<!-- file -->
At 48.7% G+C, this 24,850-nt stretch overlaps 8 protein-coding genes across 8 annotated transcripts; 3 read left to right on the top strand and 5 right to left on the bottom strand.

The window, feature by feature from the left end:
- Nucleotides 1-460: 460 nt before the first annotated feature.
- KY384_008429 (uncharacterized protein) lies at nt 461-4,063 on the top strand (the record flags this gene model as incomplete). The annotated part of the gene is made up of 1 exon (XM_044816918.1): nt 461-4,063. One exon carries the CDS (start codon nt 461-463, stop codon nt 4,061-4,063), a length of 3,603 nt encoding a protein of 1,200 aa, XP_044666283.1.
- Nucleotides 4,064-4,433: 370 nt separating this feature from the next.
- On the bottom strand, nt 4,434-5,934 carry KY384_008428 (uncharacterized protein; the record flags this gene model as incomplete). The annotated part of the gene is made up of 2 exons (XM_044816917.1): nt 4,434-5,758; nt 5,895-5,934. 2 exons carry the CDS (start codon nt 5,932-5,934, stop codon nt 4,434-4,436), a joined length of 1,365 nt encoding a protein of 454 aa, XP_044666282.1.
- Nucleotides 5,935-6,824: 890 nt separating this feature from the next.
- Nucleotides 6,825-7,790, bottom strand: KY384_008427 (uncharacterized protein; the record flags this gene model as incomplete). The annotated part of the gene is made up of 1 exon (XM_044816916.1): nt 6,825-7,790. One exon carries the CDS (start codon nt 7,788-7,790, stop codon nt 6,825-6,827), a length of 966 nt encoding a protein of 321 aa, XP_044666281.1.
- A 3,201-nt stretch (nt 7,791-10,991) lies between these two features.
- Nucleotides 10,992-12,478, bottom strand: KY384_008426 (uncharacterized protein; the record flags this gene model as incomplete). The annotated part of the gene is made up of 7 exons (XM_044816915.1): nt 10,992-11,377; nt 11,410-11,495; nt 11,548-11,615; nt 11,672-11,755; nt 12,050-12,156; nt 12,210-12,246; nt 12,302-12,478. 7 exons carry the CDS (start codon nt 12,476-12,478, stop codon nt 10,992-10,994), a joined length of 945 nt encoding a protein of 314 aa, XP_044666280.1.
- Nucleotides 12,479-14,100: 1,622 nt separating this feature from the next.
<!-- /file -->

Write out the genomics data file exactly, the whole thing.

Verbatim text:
At 48.7% G+C, this 24,850-nt stretch overlaps 8 protein-coding genes across 8 annotated transcripts; 3 read left to right on the top strand and 5 right to left on the bottom strand.

The window, feature by feature from the left end:
- Nucleotides 1-460: 460 nt before the first annotated feature.
- KY384_008429 (uncharacterized protein) lies at nt 461-4,063 on the top strand (the record flags this gene model as incomplete). The annotated part of the gene is made up of 1 exon (XM_044816918.1): nt 461-4,063. One exon carries the CDS (start codon nt 461-463, stop codon nt 4,061-4,063), a length of 3,603 nt encoding a protein of 1,200 aa, XP_044666283.1.
- Nucleotides 4,064-4,433: 370 nt separating this feature from the next.
- On the bottom strand, nt 4,434-5,934 carry KY384_008428 (uncharacterized protein; the record flags this gene model as incomplete). The annotated part of the gene is made up of 2 exons (XM_044816917.1): nt 4,434-5,758; nt 5,895-5,934. 2 exons carry the CDS (start codon nt 5,932-5,934, stop codon nt 4,434-4,436), a joined length of 1,365 nt encoding a protein of 454 aa, XP_044666282.1.
- Nucleotides 5,935-6,824: 890 nt separating this feature from the next.
- Nucleotides 6,825-7,790, bottom strand: KY384_008427 (uncharacterized protein; the record flags this gene model as incomplete). The annotated part of the gene is made up of 1 exon (XM_044816916.1): nt 6,825-7,790. One exon carries the CDS (start codon nt 7,788-7,790, stop codon nt 6,825-6,827), a length of 966 nt encoding a protein of 321 aa, XP_044666281.1.
- A 3,201-nt stretch (nt 7,791-10,991) lies between these two features.
- Nucleotides 10,992-12,478, bottom strand: KY384_008426 (uncharacterized protein; the record flags this gene model as incomplete). The annotated part of the gene is made up of 7 exons (XM_044816915.1): nt 10,992-11,377; nt 11,410-11,495; nt 11,548-11,615; nt 11,672-11,755; nt 12,050-12,156; nt 12,210-12,246; nt 12,302-12,478. 7 exons carry the CDS (start codon nt 12,476-12,478, stop codon nt 10,992-10,994), a joined length of 945 nt encoding a protein of 314 aa, XP_044666280.1.
- Nucleotides 12,479-14,100: 1,622 nt separating this feature from the next.